Steady performance for the infra developer with execution remains robust and the key was order intake
Founded in 1988 by Mr. Vishnubhai Patel, Sadbhav Engineering Limited (SEL) is an infrastructure development and construction company focusing on roads and highways, irrigation and mining operations. SEL’s expertise includes rehabilitating, upgrading, widening and strengthening roads and highways, construction of earthen dams, etc. The company is reputed for completing projects ahead of schedule and delivering excellent quality of projects.
The company has successfully constructed more than 4500 lane kms of roads and highways (both National and State Highways) while an additional 2200 lane kms are under various stages of construction. Its clients include NHAI, Sardar Sarovar Narmada Nigam, Coal India, GIPCL, GHCL, L&T, HCC, Punj Lloyd among others.
In the past five years, the top line of SEL revenue has grown at the fastest rates in the construction space. The revenues for the company surged 17 per cent year over year during the first quarter of fiscal 2018. The jump in revenue at Rs 940 crore was driven by commencement of work on hybrid annuity (HAM) projects and pick up in execution on engineering, procurement and construction (EPC) projects.
The increased revenue contribution from high-margin HAM projects at the expense of low-margin irrigation projects led to EBITDA margins improving 54bps to 11.3 per cent YoY. The interest cost catapulted 87 per cent YoY, yet MAT credit led to profit after tax jumping 14 per cent YoY to Rs 55.5 crore.
SEL has been able to achieve this feat on back of its focus on roads, which is one of the fastest growing segments in construction space, ownership of road projects via build–operate–transfer (BOT) route, which enables greater control, and consistently completing work ahead of schedule.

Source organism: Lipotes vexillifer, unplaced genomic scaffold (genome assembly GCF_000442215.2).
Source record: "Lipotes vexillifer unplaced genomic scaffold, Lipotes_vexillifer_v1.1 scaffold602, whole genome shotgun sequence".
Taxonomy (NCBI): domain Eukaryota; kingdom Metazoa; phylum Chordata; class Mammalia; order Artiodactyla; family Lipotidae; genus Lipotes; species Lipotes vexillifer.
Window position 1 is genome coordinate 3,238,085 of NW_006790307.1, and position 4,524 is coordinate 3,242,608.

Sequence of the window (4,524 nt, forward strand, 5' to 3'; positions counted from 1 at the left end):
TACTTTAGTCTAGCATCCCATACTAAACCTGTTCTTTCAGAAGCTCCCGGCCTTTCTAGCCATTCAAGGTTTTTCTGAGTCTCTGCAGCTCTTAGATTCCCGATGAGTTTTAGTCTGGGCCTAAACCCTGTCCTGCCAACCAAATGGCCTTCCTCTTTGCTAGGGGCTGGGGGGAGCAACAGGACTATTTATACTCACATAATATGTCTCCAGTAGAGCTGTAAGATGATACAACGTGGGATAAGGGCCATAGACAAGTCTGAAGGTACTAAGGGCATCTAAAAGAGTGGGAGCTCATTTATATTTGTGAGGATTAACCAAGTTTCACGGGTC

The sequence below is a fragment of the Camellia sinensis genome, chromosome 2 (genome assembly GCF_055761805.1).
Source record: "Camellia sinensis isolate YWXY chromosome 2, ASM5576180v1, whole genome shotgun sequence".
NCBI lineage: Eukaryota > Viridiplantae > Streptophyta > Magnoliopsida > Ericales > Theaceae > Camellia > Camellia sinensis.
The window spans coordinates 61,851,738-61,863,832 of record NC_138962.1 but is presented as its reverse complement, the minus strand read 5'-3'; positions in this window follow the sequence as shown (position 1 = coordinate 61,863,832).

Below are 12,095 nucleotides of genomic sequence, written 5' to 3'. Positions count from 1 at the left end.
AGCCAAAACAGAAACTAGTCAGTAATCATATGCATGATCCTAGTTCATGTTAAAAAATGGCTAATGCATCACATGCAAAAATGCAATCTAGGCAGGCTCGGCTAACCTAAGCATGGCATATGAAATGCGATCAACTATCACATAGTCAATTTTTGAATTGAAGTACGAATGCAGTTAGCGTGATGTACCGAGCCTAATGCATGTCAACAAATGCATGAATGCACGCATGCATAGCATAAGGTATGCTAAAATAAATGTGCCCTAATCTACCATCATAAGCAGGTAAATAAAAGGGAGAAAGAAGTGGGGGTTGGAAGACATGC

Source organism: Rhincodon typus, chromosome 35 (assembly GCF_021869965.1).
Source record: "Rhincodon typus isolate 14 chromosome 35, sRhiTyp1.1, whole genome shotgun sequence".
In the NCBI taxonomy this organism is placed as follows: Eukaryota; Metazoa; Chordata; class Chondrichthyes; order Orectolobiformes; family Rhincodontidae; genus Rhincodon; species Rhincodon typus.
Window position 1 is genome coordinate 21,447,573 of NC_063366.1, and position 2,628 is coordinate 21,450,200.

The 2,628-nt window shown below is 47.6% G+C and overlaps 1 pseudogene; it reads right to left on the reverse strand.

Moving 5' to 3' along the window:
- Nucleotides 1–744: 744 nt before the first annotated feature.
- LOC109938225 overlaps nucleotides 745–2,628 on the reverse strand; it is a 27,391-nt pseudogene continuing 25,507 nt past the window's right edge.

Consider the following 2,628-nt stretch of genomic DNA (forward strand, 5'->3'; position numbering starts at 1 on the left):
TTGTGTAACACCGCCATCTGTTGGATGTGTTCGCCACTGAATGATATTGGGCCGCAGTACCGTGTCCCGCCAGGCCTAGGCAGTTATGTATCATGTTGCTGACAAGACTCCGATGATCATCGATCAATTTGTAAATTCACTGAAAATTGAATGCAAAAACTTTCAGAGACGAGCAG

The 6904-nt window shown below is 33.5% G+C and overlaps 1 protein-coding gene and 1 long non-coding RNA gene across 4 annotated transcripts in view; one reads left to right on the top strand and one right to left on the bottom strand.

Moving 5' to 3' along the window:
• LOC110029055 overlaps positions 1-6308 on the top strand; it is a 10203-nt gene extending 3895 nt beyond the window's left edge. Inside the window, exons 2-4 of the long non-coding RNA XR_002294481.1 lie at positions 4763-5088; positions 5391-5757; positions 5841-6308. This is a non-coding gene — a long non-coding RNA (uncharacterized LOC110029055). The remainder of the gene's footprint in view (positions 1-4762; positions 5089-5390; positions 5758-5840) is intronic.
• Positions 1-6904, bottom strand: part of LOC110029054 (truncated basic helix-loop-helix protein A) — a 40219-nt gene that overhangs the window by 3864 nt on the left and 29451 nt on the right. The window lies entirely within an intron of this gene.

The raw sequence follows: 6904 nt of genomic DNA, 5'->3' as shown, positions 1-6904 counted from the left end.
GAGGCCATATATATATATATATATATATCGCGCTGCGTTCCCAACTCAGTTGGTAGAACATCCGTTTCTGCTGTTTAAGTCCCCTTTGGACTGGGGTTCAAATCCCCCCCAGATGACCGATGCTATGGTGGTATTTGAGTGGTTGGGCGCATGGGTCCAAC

SEL has commenced work on its three HAM projects including Rampur Kathgodam Pkg 1, Una Kodinar and Bhavnagar Talaja projects. It expects to receive ‘appointed date’ for Rampur Kathgodam Pkg 2 in third quarter of 2018 and for BRT Tiger reserve boundary project in the second quarter of 2018. In addition, it expects to achieve financial closure and thereby in either of the last two quarters of 2018, the company will initiate work on the Udaipur bypass and Waranga-Mahagaon (Pkg-I) projects.
Subdued traffic on BOT projects
During the quarter, traffic on BOT projects grew two per cent YoY. The management has indicated that growth has picked up in August 2017; SEL witnessed growth of 5 to 5.5 per cent YoY. The company is in the process of refinancing four operational BOT projects, which will further improve the BOT arm’s cash flows.
Order intake boost
For the April-June’17 quarter, the bidding activity was muted due to GST impact. The company ended the first quarter of 2018 with an order book of Rs 8400 crore, 2.4 times its trailing twelve months revenue. However, it has now picked up. With National Highways Authority of India (NHAI) looking to award projects spanning 6,500km and worth Rs 75,000 crore, SEL expects to gain Rs 6000 to Rs 7000 crore of fresh orders in the road segment alone. In addition, the company is also targeting orders in mining, irrigation and metro rail.